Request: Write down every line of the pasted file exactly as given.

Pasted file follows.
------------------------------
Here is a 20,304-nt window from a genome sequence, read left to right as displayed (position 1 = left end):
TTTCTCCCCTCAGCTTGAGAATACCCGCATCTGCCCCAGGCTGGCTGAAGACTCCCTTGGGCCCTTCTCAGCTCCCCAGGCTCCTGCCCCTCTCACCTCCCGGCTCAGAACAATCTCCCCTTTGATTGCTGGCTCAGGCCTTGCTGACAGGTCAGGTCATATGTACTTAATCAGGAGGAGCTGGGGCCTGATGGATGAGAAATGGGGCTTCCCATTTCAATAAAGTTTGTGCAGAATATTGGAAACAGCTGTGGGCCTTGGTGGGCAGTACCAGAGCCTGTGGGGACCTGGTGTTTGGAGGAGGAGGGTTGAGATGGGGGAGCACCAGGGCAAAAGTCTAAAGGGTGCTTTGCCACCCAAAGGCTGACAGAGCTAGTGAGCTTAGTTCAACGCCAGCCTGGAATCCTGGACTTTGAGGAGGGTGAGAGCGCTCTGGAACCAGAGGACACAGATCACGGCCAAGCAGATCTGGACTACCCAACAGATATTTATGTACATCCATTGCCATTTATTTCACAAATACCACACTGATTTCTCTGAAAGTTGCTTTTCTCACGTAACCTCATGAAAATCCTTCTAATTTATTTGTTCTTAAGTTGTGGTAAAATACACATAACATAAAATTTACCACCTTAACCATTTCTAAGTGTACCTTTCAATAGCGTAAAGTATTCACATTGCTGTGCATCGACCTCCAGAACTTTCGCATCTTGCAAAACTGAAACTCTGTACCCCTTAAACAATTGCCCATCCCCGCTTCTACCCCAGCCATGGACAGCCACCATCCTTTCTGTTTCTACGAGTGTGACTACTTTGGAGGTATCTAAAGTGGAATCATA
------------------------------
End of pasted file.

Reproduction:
Here is a 20,304-nt window from a genome sequence, read left to right as displayed (position 1 = left end):
TTTCTCCCCTCAGCTTGAGAATACCCGCATCTGCCCCAGGCTGGCTGAAGACTCCCTTGGGCCCTTCTCAGCTCCCCAGGCTCCTGCCCCTCTCACCTCCCGGCTCAGAACAATCTCCCCTTTGATTGCTGGCTCAGGCCTTGCTGACAGGTCAGGTCATATGTACTTAATCAGGAGGAGCTGGGGCCTGATGGATGAGAAATGGGGCTTCCCATTTCAATAAAGTTTGTGCAGAATATTGGAAACAGCTGTGGGCCTTGGTGGGCAGTACCAGAGCCTGTGGGGACCTGGTGTTTGGAGGAGGAGGGTTGAGATGGGGGAGCACCAGGGCAAAAGTCTAAAGGGTGCTTTGCCACCCAAAGGCTGACAGAGCTAGTGAGCTTAGTTCAACGCCAGCCTGGAATCCTGGACTTTGAGGAGGGTGAGAGCGCTCTGGAACCAGAGGACACAGATCACGGCCAAGCAGATCTGGACTACCCAACAGATATTTATGTACATCCATTGCCATTTATTTCACAAATACCACACTGATTTCTCTGAAAGTTGCTTTTCTCACGTAACCTCATGAAAATCCTTCTAATTTATTTGTTCTTAAGTTGTGGTAAAATACACATAACATAAAATTTACCACCTTAACCATTTCTAAGTGTACCTTTCAATAGCGTAAAGTATTCACATTGCTGTGCATCGACCTCCAGAACTTTCGCATCTTGCAAAACTGAAACTCTGTACCCCTTAAACAATTGCCCATCCCCGCTTCTACCCCAGCCATGGACAGCCACCATCCTTTCTGTTTCTACGAGTGTGACTACTTTGGAGGTATCTAAAGTGGAATCATA